Commercial PPI is a very effective monetization scheme where third-party programs are bundled with legitimate software. Even though it hasn’t been confirmed that the developers of DNS Unlocker have adopted this distribution method, we wouldn’t be surprised if DNS Unlocker was indeed distributed this way. It’s the easiest way to monetize software, be it bad or good.

Read More about the Pay-Per-Install Affiliate Business for Millions

What’s indeed quite surprising about DNS Unlocker is that it’s still successfully affecting users all over the world! Even though multiple antivirus programs detect the threat, users are still being entangled in its tentacles.

Here’s the VirusTotal list of antivirus programs detecting DNS Unlocker. The list is based on a scan of the file dnslockington.exe:

→ALYac Gen:Variant.Adware.DNSUnlocker.1
AVG: Downloader.AJUQ
AVware: Trojan.Win32.Generic!BT
Ad-Aware: Gen:Variant.Adware.DNSUnlocker.1
AegisLab: Adware.Msil.Dnsunlocker!c
AhnLab-V3: PUP/Win32.DNSUnlocker.C1346319
Antiy-AVL: GrayWare[AdWare:not-a-virus,HEUR]/MSIL.DNSUnlocker
Arcabit: Trojan.Adware.DNSUnlocker.1
Avast: Win32:Adware-gen [Adw] Avira (no cloud): ADWARE/CloudGuard.678912
BitDefender: Gen:Variant.Adware.DNSUnlocker.1
CAT-QuickHeal: Adware.CloudGuard.r3 (Not a Virus)
Comodo: ApplicUnwnt
CrowdStrike Falcon: (ML) malicious_confidence_62% (D)
Cyren: W32/Adware.MBZU-9272
DrWeb: Adware.DnsChange.5
ESET-NOD32: a variant of MSIL/Adware.CloudGuard.C
Emsisoft: Gen:Variant.Adware.DNSUnlocker.1 (B)
F-Secure: Gen:Variant.Adware.DNSUnlocker
Fortinet: Adware/DNSUnlocker
GData: Gen:Variant.Adware.DNSUnlocker.1
Ikarus: AdWare.MSIL.Cloudguard
Jiangmin: AdWare.MSIL.rca
K7AntiVirus: Adware ( 004ddf161 )
K7GW: Adware ( 004ddf161 )
Kaspersky: not-a-virus:HEUR:AdWare.MSIL.DNSUnlocker.gen
Malwarebytes: Adware.CloudGuard
McAfee: RDN/Generic PUP.x
McAfee-GW-Edition: RDN/Generic PUP.x
eScan: Gen:Variant.Adware.DNSUnlocker.1
NANO-Antivirus: Trojan.Win32.DnsChange.ebolyn
Panda: Trj/GdSda.A
Rising: Trojan.Generic-d1ixWH300GR (Cloud)
SUPERAntiSpyware: Adware.CloudGuard/Variant
Sophos: Generic PUA OH (PUA)
Symantec: Trojan.Zlob.Q
Tencent: Msil.Adware.Cloudguard.Anfq
TrendMicro: PUA_DNSUnlocker.GA
TrendMicro-HouseCall: PUA_DNSUnlocker.GA
VIPRE: Trojan.Win32.Generic!BT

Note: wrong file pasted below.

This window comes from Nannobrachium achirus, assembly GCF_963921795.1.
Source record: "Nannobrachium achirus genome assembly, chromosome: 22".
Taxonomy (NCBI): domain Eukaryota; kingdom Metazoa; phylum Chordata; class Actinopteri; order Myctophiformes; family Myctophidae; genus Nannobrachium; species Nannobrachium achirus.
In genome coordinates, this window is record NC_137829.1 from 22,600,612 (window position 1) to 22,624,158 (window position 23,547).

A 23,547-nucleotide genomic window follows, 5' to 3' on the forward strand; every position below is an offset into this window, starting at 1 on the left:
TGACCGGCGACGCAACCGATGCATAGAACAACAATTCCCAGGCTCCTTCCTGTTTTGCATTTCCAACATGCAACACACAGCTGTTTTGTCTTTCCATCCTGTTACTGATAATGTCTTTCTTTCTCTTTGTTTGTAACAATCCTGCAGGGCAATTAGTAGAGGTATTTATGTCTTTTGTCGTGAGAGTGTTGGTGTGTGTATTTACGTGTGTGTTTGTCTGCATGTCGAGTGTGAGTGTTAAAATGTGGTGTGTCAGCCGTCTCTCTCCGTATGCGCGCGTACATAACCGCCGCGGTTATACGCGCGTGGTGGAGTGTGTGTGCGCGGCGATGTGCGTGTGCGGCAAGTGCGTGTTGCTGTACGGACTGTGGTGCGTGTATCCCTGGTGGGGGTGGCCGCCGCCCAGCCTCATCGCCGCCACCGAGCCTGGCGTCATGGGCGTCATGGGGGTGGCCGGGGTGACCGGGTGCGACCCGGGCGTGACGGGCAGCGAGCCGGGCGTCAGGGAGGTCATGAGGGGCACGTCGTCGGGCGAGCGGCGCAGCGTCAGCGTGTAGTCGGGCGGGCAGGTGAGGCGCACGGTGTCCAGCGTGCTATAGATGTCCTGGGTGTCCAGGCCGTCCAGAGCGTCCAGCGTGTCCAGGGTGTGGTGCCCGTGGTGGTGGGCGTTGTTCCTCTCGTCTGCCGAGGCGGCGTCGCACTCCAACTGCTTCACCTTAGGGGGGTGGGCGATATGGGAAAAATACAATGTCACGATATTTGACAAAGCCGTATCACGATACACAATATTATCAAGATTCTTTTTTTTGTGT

ViRobot: Adware.Agent.678912.G[h] Yandex: PUA.CloudGuard!
Zillya: Adware.DNSUnlocker.Win32.28

DNS Unlocker is a great illustration of how well dubious developers are acquainted with human psychology. Part of the success of the adware is the very fact that it was advertised as a mean to access to inaccessible content, freely. However, nothing in life comes for free, as victims tricked by the promise ended up with systems compromised by multiple adware.

Did you know that DNS Unlocker has many iterations? The last DNS Unlocker version was 1.4. Process executables related to DNS Unlocker have versions and the names of American towns and municipalities associated with them:

  • DNSridgewood.exe
  • DNSpallenville.exe
  • DNSlockington.exe

How to Rid Your System of DNS Unlocker?

Because DNS Unlocker is very aggressive, simply deleting some of its files may not work to remove it permanently. If you want to try, you can remove it from your computer manually by following the step-by-step removal guide provided below. In case the manual removal method does not get rid of DNS Unlocker and all of its associated files, then you may want to try removing it with an advanced anti-malware tool. A tool like that can also keep your computer more secure in the future.

Besides following the steps below to remove the adware, you should also consider checking your DNS servers. More particularly, inspect the settings of your DNS server address and configure them if they are modified without your knowledge. In case they are tampered, you can use the IP addresses like the Google Public DNS.


Milena Dimitrova

An inspired writer and content manager who has been with SensorsTechForum for 4 years. Enjoys ‘Mr. Robot’ and fears ‘1984’. Focused on user privacy and malware development, she strongly believes in a world where cybersecurity plays a central role. If common sense makes no sense, she will be there to take notes. Those notes may later turn into articles! Follow Milena @Milenyim